Typhoid fever is an infection that causes diarrhea and a rash. It is most commonly caused by bacteria called Salmonella typhi (S typhi). S typhi is spread through contaminated food, drink, or water.
Typhoid fever Causes:
If you eat or drink something that is contaminated with the bacteria, the bacteria enter your body. They travel into your intestines, and then into your blood. In the blood, they travel to your lymph nodes, gallbladder, liver, spleen, and other parts of the body.
Some people become carriers of S typhi and continue to release the bacteria in their stools for years, spreading the disease.
Typhoid fever is common in developing countries. Most cases in the United States are brought in from other countries where typhoid fever is common.
Current typhoid diagnostics
According to the World Health Organization, a definitive diagnosis of typhoid requires isolation of the Salmonella Typhi bacterium through blood culture. This method is considered the gold standard for typhoid diagnosis, though it still has serious practical limitations. Blood cultures are expensive and require specialized personnel and laboratory facilities to perform.
Blood culture facilities are rare in many low-resource countries and are often limited to major hospitals in large cities. When it is possible to perform a blood culture, only 40 to 60 percent of typhoid cases are correctly identified due to the low levels of bacteria in the blood during illness. The best time to test is the early days of infection, but the incubation period means that the highest levels of bacteria in the blood are likely present before clinical symptoms develop. The patient’s prior use of antibiotics as well as the volume of blood collected for the sample also affect the accuracy of blood culture. Furthermore, results are not available until several days after the blood is taken, limiting the test’s usefulness in a clinical setting where a healthcare worker must make a decision about treatment quickly. The development of a more cost-effective, rapid diagnostic test is needed to help avoid misdiagnosis.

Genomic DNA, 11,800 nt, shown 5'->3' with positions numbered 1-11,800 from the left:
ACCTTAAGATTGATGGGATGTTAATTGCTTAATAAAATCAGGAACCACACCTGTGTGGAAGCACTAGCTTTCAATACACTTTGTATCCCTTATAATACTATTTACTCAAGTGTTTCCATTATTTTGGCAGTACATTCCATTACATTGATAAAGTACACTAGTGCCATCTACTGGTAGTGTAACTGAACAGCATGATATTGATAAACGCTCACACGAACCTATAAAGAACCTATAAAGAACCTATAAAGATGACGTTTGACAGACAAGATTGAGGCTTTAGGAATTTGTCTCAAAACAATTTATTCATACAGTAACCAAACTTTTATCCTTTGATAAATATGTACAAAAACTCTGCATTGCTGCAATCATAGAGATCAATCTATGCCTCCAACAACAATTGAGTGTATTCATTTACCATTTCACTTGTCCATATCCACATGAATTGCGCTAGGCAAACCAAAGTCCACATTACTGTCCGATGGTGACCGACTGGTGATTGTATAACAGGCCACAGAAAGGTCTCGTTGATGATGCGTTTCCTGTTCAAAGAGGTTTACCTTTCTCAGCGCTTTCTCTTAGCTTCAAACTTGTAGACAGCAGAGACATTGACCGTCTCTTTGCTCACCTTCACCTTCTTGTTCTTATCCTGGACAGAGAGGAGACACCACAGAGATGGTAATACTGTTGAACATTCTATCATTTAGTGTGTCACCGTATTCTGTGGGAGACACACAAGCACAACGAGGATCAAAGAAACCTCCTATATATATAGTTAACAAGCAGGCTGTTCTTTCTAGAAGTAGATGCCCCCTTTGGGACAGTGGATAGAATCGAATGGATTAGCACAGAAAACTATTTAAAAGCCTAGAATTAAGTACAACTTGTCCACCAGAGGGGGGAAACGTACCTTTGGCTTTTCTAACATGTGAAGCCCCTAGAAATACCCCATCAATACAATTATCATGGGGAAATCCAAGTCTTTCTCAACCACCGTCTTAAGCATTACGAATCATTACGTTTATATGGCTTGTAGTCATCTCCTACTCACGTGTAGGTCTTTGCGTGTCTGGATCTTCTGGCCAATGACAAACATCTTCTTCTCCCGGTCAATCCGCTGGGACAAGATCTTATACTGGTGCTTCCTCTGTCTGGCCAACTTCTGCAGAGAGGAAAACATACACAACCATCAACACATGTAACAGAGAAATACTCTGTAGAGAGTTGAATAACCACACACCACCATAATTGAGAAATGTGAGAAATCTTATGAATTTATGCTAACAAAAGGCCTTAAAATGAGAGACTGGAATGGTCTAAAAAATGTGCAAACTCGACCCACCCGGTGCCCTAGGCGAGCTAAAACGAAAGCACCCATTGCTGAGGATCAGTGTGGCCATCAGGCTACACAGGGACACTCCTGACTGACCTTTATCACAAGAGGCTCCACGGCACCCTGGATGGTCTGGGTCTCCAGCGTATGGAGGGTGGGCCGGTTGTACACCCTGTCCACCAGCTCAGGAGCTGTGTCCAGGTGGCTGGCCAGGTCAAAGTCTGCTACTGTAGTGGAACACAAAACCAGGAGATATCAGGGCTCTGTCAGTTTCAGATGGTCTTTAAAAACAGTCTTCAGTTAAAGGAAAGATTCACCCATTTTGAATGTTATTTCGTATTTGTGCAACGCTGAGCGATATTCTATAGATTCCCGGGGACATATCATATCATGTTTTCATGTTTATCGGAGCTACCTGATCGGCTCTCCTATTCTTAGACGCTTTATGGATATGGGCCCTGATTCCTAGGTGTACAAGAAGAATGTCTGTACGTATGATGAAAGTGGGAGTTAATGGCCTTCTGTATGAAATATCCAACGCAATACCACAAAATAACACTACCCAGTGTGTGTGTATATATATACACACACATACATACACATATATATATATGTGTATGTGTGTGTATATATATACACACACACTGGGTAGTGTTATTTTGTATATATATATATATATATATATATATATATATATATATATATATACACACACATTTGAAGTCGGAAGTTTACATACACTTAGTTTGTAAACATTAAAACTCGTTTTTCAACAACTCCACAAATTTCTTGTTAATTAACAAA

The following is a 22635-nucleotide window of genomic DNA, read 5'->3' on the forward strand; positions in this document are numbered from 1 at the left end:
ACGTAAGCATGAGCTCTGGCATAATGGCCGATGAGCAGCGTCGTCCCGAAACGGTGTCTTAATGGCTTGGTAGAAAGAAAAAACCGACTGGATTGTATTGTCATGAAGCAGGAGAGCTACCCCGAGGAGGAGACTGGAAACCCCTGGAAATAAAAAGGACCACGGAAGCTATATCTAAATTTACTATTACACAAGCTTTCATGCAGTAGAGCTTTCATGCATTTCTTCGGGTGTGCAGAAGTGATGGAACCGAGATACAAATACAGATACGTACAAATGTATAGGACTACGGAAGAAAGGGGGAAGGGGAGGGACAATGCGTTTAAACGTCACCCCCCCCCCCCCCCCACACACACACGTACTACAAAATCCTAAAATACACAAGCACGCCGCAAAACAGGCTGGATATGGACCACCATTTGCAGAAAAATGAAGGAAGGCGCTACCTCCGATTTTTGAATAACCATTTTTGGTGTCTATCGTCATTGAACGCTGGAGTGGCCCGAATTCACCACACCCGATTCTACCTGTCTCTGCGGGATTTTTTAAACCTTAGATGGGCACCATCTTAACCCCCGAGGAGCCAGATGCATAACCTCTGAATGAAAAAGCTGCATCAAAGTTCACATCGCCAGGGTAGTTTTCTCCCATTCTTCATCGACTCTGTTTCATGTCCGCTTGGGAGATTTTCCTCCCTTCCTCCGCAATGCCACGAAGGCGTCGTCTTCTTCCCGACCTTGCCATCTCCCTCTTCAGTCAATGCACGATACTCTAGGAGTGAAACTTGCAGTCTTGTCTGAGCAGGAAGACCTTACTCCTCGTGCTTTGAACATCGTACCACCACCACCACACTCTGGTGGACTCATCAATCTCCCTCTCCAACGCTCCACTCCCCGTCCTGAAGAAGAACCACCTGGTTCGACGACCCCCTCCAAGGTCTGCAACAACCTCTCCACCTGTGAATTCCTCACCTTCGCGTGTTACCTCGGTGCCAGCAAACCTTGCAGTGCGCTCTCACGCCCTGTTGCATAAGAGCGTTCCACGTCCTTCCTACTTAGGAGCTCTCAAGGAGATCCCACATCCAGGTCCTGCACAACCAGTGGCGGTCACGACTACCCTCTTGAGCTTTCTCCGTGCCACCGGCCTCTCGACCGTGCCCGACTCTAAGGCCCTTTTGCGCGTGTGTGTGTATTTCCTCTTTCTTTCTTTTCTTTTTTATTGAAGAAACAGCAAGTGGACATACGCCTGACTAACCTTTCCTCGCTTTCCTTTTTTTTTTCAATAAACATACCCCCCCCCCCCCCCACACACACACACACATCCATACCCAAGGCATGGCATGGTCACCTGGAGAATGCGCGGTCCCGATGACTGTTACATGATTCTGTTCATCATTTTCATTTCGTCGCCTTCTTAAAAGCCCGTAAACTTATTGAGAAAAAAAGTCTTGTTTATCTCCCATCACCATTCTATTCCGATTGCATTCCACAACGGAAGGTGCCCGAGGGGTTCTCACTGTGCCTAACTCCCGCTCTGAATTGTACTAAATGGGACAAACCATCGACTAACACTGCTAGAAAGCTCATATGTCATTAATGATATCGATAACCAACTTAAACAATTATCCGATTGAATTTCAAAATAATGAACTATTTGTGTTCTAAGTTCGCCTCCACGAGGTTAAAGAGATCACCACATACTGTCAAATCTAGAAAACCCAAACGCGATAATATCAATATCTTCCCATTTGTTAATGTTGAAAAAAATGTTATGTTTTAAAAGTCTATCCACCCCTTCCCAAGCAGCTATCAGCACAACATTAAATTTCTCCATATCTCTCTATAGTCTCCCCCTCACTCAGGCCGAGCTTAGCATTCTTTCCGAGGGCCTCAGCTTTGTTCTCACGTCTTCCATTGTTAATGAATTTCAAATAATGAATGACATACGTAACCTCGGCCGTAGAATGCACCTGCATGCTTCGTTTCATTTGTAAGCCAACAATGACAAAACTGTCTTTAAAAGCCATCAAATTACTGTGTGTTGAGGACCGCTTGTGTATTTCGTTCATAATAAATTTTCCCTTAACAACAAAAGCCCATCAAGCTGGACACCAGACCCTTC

Because of these limitations, the diagnosis of typhoid in most low-resource settings is made based on clinical criteria, which is challenging due to the non specificity of typhoid symptoms. Because typhoid symptoms are common to many other illnesses such as malaria and dengue, patients are frequently misdiagnosed. Difficulties with accurate typhoid diagnostics and appropriate treatment can lead to more serious complications and can contribute to drug resistance. Additional methods include urine or stool culture, which, while easier and cheaper to perform, do not have reliable accuracy. The Widal test, developed in the late 1800s, is simple and inexpensive, but it should not be used for diagnosis alone as it is frequently inaccurate due to cross-reactivity with other infectious agents.
Body fluid or tissue culture
For the culture, a small sample of your blood, stool, urine or bone marrow is placed on a special medium that encourages the growth of bacteria. The culture is checked under a microscope for the presence of typhoid bacteria. A bone marrow culture often is the most sensitive test for Salmonella typhi.
Although performing a culture test is the most common diagnostic test, other testing may be used to confirm a suspected typhoid fever infection, such as a test to detect antibodies to typhoid bacteria in your blood, or a test that checks for typhoid DNA in your blood.
Antibiotic therapy is the only effective treatment for typhoid fever.
Commonly prescribed antibiotics